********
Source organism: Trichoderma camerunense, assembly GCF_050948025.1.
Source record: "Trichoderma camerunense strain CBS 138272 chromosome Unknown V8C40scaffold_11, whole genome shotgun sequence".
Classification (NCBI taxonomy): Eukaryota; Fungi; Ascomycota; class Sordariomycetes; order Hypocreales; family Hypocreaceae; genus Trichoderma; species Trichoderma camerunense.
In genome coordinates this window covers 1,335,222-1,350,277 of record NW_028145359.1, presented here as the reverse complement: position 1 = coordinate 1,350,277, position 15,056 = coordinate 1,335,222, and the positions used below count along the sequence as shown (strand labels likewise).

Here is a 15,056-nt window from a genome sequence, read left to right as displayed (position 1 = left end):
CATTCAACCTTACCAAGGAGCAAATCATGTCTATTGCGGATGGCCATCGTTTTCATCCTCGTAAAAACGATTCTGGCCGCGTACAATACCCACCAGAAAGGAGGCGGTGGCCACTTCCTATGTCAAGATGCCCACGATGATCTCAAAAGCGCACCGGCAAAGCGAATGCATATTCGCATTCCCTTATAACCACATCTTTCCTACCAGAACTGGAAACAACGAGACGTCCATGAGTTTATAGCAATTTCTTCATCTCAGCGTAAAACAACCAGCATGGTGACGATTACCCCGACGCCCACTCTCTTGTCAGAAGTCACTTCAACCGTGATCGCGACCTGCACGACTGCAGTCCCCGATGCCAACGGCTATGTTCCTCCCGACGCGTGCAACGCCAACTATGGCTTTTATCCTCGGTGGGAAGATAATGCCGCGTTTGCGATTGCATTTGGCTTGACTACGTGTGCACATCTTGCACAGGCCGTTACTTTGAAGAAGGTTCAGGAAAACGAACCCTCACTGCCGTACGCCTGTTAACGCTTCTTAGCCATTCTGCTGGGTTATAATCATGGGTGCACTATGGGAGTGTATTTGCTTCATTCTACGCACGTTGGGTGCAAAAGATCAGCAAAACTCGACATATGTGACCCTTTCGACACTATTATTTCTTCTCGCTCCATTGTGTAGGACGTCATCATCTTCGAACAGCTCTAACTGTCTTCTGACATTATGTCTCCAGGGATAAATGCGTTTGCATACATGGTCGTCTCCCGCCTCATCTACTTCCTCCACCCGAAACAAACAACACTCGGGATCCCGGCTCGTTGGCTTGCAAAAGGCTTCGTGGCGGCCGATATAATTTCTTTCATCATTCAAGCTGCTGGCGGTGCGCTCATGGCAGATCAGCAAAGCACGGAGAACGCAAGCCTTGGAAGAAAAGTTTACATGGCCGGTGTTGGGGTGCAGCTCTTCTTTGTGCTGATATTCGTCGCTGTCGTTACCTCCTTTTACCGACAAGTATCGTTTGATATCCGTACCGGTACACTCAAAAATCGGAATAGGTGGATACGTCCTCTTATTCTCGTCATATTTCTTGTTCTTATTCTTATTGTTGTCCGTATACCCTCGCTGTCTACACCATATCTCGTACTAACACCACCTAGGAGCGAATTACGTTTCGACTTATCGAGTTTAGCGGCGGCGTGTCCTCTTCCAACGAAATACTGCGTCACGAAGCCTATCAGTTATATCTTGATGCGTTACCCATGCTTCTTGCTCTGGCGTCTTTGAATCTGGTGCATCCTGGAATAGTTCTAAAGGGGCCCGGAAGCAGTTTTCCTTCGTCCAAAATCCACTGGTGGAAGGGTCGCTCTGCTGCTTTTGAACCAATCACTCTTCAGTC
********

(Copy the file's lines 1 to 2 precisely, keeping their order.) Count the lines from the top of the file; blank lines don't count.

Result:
Source organism: Trichoderma camerunense, assembly GCF_050948025.1.
Source record: "Trichoderma camerunense strain CBS 138272 chromosome Unknown V8C40scaffold_11, whole genome shotgun sequence".